Helen Hunley, Alberta's first female lieutenant-governor, has died.

Hunley passed away on Friday at the age of 90, her family confirmed Saturday.

Tammy Cote, Hunley's great-niece, said she leaves behind a lasting legacy.

"There's absolutely no doubt about it, she was a pioneer … for women, but she did feel quite strongly that women had to earn everything that they wanted," Cote said.

"She didn't think that they should have any special privileges because they were women. She just worked very, very hard to be good at everything that she did and was very committed to public service."

Full of encouragement

Cote remembered Hunley as an "amazing woman" who had a steadfast belief in people's potential for greatness.

"I'm so incredibly proud of her and … I really want people to understand what a remarkable person she was," Cote said.

"I was the beneficiary of her encouragement on a regular basis. She just really felt very strongly that you should look for what people were good at and encourage them to do whatever they were up for when opportunity knocked."

Cote said Hunley's rise from humble beginnings "made you believe that anything was possible."

Even in her later years, Cote said, Hunley was active in the community and engaged in current events.

"She had such a great interest in the environment and it was something new to her, so in her early 70s she was taking a college course to learn about the desert environment and learning all the names of the plants and that sort of thing," Cote said.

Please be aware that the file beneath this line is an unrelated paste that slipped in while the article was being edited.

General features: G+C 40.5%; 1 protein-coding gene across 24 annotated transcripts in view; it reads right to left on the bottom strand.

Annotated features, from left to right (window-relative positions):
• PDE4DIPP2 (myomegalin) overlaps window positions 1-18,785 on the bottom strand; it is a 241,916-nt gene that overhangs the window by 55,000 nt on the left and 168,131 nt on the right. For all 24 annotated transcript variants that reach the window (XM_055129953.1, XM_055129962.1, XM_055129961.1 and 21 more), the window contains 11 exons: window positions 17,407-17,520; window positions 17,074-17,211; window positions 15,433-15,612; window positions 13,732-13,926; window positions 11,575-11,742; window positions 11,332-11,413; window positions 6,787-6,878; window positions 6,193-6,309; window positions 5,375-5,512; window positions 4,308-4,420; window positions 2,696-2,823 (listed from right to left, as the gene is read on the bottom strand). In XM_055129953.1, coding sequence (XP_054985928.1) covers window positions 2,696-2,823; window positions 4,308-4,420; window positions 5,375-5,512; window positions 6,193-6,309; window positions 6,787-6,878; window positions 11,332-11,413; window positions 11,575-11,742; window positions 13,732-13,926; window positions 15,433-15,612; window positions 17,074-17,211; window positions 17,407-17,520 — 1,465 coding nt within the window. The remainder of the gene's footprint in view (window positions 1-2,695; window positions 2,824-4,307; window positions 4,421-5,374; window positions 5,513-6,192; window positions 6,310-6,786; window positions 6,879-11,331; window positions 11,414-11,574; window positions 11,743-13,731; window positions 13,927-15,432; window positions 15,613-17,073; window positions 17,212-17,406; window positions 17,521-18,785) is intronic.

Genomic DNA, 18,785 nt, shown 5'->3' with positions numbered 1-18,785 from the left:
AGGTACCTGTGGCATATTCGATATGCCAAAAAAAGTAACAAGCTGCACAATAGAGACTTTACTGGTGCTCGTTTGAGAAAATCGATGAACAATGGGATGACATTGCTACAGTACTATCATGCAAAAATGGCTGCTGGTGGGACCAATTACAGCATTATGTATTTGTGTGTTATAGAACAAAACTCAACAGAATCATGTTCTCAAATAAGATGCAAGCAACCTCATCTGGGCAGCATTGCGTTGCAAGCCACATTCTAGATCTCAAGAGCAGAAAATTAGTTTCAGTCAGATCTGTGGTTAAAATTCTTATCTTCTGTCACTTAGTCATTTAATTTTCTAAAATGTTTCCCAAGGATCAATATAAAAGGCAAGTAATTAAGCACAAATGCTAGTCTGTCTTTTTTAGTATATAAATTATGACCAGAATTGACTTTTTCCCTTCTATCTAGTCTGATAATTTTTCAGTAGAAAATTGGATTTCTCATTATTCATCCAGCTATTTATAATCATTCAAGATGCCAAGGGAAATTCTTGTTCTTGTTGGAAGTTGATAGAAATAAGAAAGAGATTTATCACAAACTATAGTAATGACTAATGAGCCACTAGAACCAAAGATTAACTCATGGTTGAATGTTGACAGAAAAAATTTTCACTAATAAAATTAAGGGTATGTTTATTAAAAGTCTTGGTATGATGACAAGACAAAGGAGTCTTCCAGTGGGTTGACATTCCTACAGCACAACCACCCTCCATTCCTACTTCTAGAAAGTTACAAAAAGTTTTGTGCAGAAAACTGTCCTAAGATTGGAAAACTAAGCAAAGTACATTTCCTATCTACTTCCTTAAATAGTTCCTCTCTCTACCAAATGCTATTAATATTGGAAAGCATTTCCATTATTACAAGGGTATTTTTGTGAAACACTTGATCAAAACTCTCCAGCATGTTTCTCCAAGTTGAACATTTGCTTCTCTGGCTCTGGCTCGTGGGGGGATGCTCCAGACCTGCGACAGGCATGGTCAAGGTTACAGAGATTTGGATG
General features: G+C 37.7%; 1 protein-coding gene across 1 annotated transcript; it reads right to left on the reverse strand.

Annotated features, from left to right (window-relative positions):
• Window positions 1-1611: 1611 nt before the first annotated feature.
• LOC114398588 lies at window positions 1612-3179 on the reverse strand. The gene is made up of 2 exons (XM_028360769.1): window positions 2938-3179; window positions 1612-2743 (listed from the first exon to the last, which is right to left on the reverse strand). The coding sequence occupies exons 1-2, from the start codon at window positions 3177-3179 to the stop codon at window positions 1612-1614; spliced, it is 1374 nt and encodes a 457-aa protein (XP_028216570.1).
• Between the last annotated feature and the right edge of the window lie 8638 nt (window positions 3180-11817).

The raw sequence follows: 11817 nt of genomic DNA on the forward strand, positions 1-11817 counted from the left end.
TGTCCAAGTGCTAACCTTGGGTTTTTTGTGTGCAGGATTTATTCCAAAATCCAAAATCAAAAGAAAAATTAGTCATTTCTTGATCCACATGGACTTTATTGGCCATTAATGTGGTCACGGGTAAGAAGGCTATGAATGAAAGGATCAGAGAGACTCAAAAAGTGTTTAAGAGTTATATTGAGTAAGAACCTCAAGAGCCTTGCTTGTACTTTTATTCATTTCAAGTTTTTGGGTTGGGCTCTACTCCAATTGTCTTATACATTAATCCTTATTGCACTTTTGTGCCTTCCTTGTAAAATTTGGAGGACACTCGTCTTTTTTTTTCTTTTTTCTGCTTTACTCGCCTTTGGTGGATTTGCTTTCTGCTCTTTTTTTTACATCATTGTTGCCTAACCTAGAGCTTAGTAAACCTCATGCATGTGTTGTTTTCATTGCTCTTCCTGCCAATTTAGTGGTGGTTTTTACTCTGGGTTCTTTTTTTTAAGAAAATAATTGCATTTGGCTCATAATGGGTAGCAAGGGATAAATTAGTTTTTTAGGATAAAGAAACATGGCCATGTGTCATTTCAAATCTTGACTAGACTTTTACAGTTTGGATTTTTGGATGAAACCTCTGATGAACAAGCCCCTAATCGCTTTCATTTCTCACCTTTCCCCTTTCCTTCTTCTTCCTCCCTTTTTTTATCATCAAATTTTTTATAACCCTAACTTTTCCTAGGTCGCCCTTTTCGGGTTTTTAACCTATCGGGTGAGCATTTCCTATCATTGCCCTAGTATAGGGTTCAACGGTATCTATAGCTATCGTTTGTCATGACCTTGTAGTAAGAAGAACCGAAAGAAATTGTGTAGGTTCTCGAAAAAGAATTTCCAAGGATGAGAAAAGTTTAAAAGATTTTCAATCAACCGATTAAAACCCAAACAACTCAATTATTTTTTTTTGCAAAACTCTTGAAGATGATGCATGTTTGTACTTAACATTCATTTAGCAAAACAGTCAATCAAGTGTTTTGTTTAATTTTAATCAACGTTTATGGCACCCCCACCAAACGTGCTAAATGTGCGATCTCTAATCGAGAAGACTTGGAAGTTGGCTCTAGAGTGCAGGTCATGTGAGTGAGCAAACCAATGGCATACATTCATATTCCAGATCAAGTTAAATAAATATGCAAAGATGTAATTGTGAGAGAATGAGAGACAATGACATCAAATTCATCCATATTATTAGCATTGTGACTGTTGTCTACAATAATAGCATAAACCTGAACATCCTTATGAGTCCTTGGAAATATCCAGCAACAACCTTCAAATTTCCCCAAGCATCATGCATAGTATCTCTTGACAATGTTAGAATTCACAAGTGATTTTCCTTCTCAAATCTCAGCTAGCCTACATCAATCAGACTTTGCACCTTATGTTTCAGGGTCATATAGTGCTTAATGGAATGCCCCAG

"I really admire that. I just think it's an amazing thing that someone would, at that stage in their life, pick up a brand new learning opportunity."

'She will be dearly missed'

In a written statement, Premier Ed Stelmach called Hunley's death a "sad day for all Albertans."

"During her term as lieutenant-governor, she devoted countless hours to serving the people of our province. Helen was the first woman to be given full ministerial status in the Alberta government, the first solicitor general of Alberta, and the first woman to be named as Her Majesty The Queen's representative in our province," he said.

"Throughout the course of her long and distinguished life, she served as a role model to many. She was admired and respected throughout all corners of Alberta, and she will be dearly missed."

Ty Lund, MLA for Rocky Mountain House where Hunley served as town councillor and mayor, said she will be remembered fondly.

"Helen was a remarkable woman who was extremely dedicated to her community, her province and her country," Lund said.

"She made a tremendous difference in the lives of so many people and I consider it an honour and a privilege to have known such a wonderful person."

Cote said plans for a public memorial service will be released in the coming weeks.